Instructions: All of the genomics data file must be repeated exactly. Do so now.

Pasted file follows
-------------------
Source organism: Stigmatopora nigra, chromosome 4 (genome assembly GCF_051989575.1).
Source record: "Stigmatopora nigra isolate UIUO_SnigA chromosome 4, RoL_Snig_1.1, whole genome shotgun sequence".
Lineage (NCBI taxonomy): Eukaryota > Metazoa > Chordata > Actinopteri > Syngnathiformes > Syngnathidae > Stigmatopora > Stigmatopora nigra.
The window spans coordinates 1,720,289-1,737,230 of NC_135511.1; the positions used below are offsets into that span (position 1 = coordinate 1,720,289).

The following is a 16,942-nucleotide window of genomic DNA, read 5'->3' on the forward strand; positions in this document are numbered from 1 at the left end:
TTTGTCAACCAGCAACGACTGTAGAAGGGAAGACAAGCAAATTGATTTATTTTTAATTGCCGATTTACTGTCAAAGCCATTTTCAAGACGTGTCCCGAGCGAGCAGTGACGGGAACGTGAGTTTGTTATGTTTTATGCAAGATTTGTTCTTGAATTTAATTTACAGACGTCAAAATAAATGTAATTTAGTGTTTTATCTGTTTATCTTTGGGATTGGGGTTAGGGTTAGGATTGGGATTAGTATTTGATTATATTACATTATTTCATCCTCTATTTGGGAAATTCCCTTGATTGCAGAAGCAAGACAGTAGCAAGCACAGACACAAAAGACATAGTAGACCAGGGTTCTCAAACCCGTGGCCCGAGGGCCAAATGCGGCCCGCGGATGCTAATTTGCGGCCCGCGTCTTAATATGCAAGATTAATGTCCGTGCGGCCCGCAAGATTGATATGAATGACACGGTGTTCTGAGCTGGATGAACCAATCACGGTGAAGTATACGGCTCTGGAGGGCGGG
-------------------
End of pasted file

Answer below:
Source organism: Stigmatopora nigra, chromosome 4 (genome assembly GCF_051989575.1).
Source record: "Stigmatopora nigra isolate UIUO_SnigA chromosome 4, RoL_Snig_1.1, whole genome shotgun sequence".
Lineage (NCBI taxonomy): Eukaryota > Metazoa > Chordata > Actinopteri > Syngnathiformes > Syngnathidae > Stigmatopora > Stigmatopora nigra.
The window spans coordinates 1,720,289-1,737,230 of NC_135511.1; the positions used below are offsets into that span (position 1 = coordinate 1,720,289).

The following is a 16,942-nucleotide window of genomic DNA, read 5'->3' on the forward strand; positions in this document are numbered from 1 at the left end:
TTTGTCAACCAGCAACGACTGTAGAAGGGAAGACAAGCAAATTGATTTATTTTTAATTGCCGATTTACTGTCAAAGCCATTTTCAAGACGTGTCCCGAGCGAGCAGTGACGGGAACGTGAGTTTGTTATGTTTTATGCAAGATTTGTTCTTGAATTTAATTTACAGACGTCAAAATAAATGTAATTTAGTGTTTTATCTGTTTATCTTTGGGATTGGGGTTAGGGTTAGGATTGGGATTAGTATTTGATTATATTACATTATTTCATCCTCTATTTGGGAAATTCCCTTGATTGCAGAAGCAAGACAGTAGCAAGCACAGACACAAAAGACATAGTAGACCAGGGTTCTCAAACCCGTGGCCCGAGGGCCAAATGCGGCCCGCGGATGCTAATTTGCGGCCCGCGTCTTAATATGCAAGATTAATGTCCGTGCGGCCCGCAAGATTGATATGAATGACACGGTGTTCTGAGCTGGATGAACCAATCACGGTGAAGTATACGGCTCTGGAGGGCGGG